One of the main reasons woodcarving appealed to me was that it was fairly inexpensive to get started. A good beginners set of carving tools can be purchased for less than fifty dollars and if you're good at searching for bargains at eBay, you can pick up a set for less than twenty.
So, what do you need to get started? Basically, a few chisels and a good knife. Many people begin with nothing more than an X-acto knife set and these can serve the new carver very well until he or she decides what other tools are needed for their style of carving. A google search on woodcarving tools can turn up many possibilities ranging from cheap imports to high dollar specialty tools.
Since I live way out in the boonies, miles from the nearest large city, finding a carving club close by is next to impossible. So I do the next best thing - I buy books and subscribe to a carving magazine or two. These take me step by step as I learn to take a block of wood and turn it into something special. There are also several web site forums that are devoted to wood carving and dozens of Yahoo groups where beginners can seek advise.
The best book I've found for a beginner like me is:
Whittling and Woodcarving by E. J. Tangerman
This book was written back originally back in the 1940s, but is still in print today.
Woodcarving Illustrated and Carving Magazine are the two carving print magazines I subscribe to and I really look forward to each issue.
Chip Chats Magazine comes with membership in the National Woodcarvers Association and is a real bargain at only fourteen dollars a year.
Basswood seems to be the choice of most carvers as the wood is straight grained and relatively soft (as compared to other hardwoods). But, basswood can be a bit pricey if you have to order it online; shipping alone can sometimes cost more than the wood. I've heard the larger hobby shops carry basswood at a reasonable price, but since I don't have one nearby, I haven't been able to check this out.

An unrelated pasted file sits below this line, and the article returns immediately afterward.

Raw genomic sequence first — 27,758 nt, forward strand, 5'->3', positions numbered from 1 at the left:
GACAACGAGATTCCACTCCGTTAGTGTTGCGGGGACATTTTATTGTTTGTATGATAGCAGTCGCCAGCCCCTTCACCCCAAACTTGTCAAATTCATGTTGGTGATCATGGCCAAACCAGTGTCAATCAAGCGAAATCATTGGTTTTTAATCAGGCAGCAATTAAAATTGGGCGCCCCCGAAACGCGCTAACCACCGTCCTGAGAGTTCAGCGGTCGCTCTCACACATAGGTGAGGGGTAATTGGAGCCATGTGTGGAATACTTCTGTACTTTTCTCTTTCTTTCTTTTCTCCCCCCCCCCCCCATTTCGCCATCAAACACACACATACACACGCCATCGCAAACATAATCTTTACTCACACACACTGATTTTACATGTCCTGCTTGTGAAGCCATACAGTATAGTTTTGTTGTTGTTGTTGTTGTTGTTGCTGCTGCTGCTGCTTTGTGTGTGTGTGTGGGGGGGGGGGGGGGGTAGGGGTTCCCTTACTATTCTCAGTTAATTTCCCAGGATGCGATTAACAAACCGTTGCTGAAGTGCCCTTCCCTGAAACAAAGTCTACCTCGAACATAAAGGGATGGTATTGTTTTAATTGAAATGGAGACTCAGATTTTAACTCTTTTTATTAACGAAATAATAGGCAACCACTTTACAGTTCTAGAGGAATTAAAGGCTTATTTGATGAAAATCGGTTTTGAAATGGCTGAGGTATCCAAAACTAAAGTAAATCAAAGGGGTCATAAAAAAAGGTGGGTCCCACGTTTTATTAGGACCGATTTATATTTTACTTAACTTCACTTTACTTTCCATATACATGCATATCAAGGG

Since we own a sawmill, my wood of choice at the moment is cedar. We've been sawing a lot of that lately and it is simple for me to cut the sizes I want. I've also carved pine and maple, but unless the wood is green (freshly cut), it can be a bit hard to push a chisel through.
Once you begin carving, it won't be long before you become addicted to it. That's when you'll begin looking for better tools. Chisels and gouges can become expensive, but honestly, the better the tool - the easier carving can be. The cheap Chinese imports are truly a waste of money; they won't hold an edge and dull tools will quickly frustrate any carver.
Woodcarving can be enjoyed by the young and the old alike and everyone in between. Children, of course will need adult supervision as they will need to be taught how to keep their fingers away from the ends of the sharp chisels. There are special gloves that can be purchased that help protect the hands from accidental slips of the tools, which can happen to anyone.
Many woodcarvers have advance to what is known as power carving. Using Dremel like rotary tools, the pieces they create are awesome. There are also attachments available that will turn the rotary into a reciprocating carving tool. That's something on my 'wish list' of future wants, but for now hand tools suit me fine.
Some carvers paint their projects and others leave the finished piece in its natural state. How you finish your piece is entirely up to you. Right now, I'm doing simple relief carvings so a finish is not really needed. But, I will probably dig out the craft paints should I ever try my hand at caricatures.
Carving is a fun and relaxing way to whittle away a few hours. As you sit and chip away the unwanted wood, you'll find yourself letting go of the stresses of the day. Once your project is completed, you'll have a sense of pride everytime you look at the piece; knowing that you made that.